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Courtly Song Re-made: Political Parodies from thirteenth-century France

Meghan Quinlan completed her doctorate in musicology in 2017 at the University of Oxford under the supervision of Elizabeth Eva Leach. Her dissertation examined the vast variety of functions and meanings contrafacture held for medieval audiences, combining close musical, literary, and palaeographical analysis with contextual research. She is currently working on a monograph on political song (serventois) in King Louis IX's France, funded by the Bernadotteprogram and Torsten Söderbergs stiftelse. Alongside this, she recently took up a four-year postdoctoral research position at Uppsala University for her project ‘Musica Mapped and Unmapped’, funded by Vetenskapsrådet. 


Many of the trouvères of thirteenth-century France were not only famed poet-musicians, but also powerful aristocrats in their own right, whose intricate and ever-shifting networks of alliances shaped French politics. It is fitting, then, that among the lavish sources that preserve their songs are not only courtly chansons, but also political songs (serventois). Fashioned, for the most part, from pre-existing trouvère love songs, these serventois typically adopt not only the melodies of the original songs, but also prominent phrases of their texts, transforming courtly song into music of political persuasion. Through contrafacture - the shaping of new texts within pre-existing musico-poetic forms - they effect a parodic layering of associations that both valorises and subverts the conventions of courtliness, disseminating a political message not only in the serventois themselves, but also in the original, courtly songs, in which the new songs cannot be ‘unheard’.

This paper examines the serventois that circulated during the years 1226-31, when the French baronage was in revolt against the regent of France and mother of Saint Louis, Blanche de Castile. Through a historicisation and close reading of their texts and melodies, I examine the songs’ representations of Blanche and her allies, considering what can be gained from re-making courtly song for the purpose of political critique. 

Sociopolitical literature in Władysław Konstanty Wituski’s book collection at Skokloster Castle: Łukasz Górnicki’s Rozmowa Polaka z Włochem (ca 1587) versus Wacław Kunicki’s Obraz szlachcica polskiego (1645)

Joanna Zatorska-Rosén, PhD student in Polish culture and literature at the Department of Slavic and Baltic Studies, Finnish, Dutch and German, Stockholm University. Art and culture historian. Deeply interested in Polish-Swedish relations, with the focus on Polish cultural heritage objects in Swedish collections. Currently writing a dissertation on Władysław Konstanty Wituski’s (c. 1603 – c. 1655) library at Skokloster Castle.


Skokloster castle library contains eighty-three printed texts that have been identified as formerly belonging to Władysław Konstanty Wituski (c. 1603 – c. 1655), a Polish nobleman, who having conducted an educational peregrination through Europe, went all the way to Brazil as one of the first Poles. Back in his homeland, Wituski became valet de chamber of king Władysław IV Vasa, held several public offices and was elected to the Sejm (legislature of the Polish-Lithuanian Commonwealth) a few times. On his deathbed, Wituski could not have known that the library he had assembled was soon to end up among Carl Gustav Wrangel’s books as a war-booty at Skokloster Castle in Sweden. Wituski’s collection survived as if closed in a time capsule in the mid-seventeenth century and did not suffer from consecutive wars, as many historical book collections kept in Poland often did. An investigation of its content, conducted from a microhistorian perspective, results in the exposure of the political and religious issues and the scientific concepts that occupied the minds of the educated elites that Wituski was a member of. Moreover, it yields an insight into intellectual needs and preferences of the nobility.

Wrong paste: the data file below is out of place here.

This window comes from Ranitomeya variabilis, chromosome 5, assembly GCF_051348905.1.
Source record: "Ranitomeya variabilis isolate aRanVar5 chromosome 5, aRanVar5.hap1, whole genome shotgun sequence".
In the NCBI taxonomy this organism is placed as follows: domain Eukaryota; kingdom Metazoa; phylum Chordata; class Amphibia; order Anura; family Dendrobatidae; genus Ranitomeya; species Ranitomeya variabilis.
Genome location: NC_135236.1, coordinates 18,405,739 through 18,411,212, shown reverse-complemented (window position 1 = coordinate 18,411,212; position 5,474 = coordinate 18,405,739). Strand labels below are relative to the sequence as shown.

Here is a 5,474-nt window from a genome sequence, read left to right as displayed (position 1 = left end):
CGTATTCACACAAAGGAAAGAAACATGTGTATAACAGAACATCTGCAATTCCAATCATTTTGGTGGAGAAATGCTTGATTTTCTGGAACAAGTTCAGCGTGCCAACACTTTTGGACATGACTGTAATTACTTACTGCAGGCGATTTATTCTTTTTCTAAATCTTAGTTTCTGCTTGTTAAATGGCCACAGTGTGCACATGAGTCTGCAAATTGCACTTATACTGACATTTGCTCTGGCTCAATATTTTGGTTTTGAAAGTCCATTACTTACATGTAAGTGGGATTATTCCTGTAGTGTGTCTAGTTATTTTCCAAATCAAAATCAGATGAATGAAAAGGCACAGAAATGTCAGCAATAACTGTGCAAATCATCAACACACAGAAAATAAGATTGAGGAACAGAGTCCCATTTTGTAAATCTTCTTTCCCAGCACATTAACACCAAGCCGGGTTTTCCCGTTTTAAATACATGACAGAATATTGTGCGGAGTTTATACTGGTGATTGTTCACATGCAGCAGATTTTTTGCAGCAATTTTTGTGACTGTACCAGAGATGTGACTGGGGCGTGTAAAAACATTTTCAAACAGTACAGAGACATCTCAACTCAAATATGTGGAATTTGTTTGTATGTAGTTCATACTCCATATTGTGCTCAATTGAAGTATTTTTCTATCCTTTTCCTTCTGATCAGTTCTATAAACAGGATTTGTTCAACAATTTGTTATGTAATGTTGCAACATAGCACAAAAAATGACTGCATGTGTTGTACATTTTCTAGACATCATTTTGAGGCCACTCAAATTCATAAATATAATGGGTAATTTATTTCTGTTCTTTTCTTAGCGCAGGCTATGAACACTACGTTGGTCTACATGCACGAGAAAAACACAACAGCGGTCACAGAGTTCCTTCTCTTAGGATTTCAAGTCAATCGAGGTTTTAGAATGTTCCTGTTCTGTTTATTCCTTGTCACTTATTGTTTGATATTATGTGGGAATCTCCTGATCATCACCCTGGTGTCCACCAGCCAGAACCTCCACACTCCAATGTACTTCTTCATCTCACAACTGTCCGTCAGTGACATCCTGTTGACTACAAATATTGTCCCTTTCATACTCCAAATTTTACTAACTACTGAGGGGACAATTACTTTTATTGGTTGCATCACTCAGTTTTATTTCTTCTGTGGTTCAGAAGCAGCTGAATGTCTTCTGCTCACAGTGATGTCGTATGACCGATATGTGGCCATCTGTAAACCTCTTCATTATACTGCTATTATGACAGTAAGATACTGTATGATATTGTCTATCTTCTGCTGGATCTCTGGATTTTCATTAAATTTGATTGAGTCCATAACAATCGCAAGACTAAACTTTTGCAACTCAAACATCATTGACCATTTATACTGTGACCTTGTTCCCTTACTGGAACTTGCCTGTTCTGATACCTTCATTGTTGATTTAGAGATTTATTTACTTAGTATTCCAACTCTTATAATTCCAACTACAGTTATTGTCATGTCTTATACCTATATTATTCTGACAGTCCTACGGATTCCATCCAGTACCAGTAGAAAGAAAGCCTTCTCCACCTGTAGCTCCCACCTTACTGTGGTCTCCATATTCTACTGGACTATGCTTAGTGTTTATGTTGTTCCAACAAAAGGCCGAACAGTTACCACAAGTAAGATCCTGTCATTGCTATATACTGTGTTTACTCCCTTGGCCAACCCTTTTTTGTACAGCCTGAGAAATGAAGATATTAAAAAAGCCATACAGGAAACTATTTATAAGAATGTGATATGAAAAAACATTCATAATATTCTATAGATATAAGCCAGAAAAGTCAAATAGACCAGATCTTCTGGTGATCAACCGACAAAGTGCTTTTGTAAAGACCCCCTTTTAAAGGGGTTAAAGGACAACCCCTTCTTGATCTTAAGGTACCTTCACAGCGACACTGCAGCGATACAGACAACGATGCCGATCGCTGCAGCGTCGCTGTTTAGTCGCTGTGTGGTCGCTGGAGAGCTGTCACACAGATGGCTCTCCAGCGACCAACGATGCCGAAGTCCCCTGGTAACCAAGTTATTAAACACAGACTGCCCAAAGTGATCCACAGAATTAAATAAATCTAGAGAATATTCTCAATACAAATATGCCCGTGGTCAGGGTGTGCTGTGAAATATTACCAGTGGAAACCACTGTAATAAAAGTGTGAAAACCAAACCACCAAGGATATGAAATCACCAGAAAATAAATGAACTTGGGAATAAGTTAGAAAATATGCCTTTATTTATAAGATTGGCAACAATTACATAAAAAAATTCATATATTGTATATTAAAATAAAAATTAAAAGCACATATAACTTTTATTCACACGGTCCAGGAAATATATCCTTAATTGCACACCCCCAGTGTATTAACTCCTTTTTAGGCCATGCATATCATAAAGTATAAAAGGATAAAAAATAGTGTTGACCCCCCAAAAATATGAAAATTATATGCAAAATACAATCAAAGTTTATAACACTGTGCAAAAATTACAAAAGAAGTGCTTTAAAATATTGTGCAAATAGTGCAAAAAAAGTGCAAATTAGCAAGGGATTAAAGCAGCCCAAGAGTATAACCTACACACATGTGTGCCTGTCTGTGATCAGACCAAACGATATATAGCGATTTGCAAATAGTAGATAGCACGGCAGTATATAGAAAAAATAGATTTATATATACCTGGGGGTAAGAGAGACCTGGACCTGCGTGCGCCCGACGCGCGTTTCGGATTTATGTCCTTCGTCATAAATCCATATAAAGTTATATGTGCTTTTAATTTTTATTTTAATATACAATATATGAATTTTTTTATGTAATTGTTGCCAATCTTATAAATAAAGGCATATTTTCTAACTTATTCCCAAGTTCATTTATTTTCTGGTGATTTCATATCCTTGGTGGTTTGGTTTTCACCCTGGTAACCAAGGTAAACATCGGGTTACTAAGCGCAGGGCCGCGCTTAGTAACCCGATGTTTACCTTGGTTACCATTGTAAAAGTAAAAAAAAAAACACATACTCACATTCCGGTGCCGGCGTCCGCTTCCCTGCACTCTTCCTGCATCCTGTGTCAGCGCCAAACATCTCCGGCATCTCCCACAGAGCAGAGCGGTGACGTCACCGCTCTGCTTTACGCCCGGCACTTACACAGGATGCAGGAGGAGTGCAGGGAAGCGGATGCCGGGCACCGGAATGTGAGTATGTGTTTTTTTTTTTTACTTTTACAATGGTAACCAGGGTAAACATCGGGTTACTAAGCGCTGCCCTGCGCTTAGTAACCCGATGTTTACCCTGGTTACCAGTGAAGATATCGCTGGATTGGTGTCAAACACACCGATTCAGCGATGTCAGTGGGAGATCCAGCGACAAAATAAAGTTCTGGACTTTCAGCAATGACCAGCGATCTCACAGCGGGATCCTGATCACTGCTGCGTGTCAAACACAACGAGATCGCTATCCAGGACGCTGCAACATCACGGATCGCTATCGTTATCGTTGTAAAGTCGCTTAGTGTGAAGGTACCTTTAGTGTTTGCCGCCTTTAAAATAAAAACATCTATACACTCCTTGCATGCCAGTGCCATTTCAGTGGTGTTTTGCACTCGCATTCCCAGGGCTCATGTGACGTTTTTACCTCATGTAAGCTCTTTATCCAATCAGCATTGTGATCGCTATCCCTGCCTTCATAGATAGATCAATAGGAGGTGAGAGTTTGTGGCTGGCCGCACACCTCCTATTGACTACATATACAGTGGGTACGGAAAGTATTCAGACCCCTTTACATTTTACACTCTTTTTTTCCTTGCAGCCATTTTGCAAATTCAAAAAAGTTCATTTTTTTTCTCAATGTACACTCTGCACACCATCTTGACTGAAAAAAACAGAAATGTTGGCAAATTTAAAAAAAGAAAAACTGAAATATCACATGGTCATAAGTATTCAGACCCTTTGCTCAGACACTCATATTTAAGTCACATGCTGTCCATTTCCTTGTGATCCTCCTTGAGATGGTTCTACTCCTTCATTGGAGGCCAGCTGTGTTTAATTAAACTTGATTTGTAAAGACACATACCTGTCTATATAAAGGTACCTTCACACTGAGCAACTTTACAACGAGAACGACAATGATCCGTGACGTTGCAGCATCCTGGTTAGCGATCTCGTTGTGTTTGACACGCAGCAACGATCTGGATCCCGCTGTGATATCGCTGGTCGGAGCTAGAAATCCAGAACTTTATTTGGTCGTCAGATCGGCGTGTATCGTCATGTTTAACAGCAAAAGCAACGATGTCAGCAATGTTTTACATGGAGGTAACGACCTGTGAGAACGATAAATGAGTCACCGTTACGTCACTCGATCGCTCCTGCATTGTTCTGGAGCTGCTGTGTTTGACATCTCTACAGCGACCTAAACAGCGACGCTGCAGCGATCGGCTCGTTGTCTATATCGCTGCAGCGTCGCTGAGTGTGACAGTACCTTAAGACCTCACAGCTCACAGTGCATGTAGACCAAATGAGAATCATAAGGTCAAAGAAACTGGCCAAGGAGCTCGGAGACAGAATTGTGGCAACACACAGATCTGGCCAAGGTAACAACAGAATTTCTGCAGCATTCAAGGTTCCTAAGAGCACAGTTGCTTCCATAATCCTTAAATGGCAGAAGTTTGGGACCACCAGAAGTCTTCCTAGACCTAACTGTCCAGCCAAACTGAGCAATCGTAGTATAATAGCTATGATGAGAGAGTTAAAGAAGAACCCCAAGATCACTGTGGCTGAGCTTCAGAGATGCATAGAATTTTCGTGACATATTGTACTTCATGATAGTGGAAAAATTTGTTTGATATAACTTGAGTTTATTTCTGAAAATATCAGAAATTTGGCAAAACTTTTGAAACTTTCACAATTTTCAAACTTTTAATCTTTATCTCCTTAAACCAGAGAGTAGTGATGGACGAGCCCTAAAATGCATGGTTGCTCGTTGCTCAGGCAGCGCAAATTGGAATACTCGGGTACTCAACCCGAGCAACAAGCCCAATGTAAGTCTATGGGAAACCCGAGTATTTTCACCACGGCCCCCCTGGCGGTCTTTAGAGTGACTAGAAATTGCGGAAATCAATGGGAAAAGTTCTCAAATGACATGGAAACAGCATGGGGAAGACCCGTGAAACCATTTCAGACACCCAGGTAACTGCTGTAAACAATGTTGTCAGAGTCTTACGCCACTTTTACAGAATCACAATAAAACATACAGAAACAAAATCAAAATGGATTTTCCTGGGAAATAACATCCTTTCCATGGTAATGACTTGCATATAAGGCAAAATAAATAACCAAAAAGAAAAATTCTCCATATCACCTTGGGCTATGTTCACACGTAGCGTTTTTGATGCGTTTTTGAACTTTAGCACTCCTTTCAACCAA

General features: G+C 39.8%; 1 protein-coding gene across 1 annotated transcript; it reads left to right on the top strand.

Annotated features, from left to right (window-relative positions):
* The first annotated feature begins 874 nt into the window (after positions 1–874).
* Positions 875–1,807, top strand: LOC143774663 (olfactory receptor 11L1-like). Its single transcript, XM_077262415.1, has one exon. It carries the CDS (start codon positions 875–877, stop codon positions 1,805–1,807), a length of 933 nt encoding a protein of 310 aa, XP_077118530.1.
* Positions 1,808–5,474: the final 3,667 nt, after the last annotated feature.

In my presentation I shall discuss two socio-political texts from Wituski’s book collection, namely Łukasz Górnicki’s Rozmowa Polaka z Włochem o wolnościach i prawach polskich [A Conversation between a Pole and an Italian about Polish Liberties and Laws] (ca 1587) and Wacław Kunicki’s Eques Polonus… Obraz szlachcica polskiego [A Portrait of a Polish Nobleman] (1645). While Górnicki’s dialogue contains trenchant criticism of the infamous Golden Liberty of the Polish nobility who were granted numerous political and economic privileges, Kunicki’s text honours and glorifies the nobility and provides a behavioural model for an ideal nobleman. I aim to juxtapose both texts in order to shed light on the different contemporary evaluations of the highly complex cultural phenomenon of Polish Sarmatism and political formation of the Noble Republic (i.e. the Polish-Lithuanian Commonwealth). 

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Äldretextseminariet vid Stockholms universitet är en ämnesöverskridande träffpunkt för litteraturvetare, idéhistoriker, filologer, språkvetare, historiker och många fler med intresse för antika, senantika, medeltida och förmoderna texter. I maj firar vi 20-årsjubileum. Varmt välkommen till Biblioteket i Humanistvillan!

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Helena Bodin, professor i litteraturvetenskap, Institutionen för kultur och estetik, helena.bodin@littvet.su.se.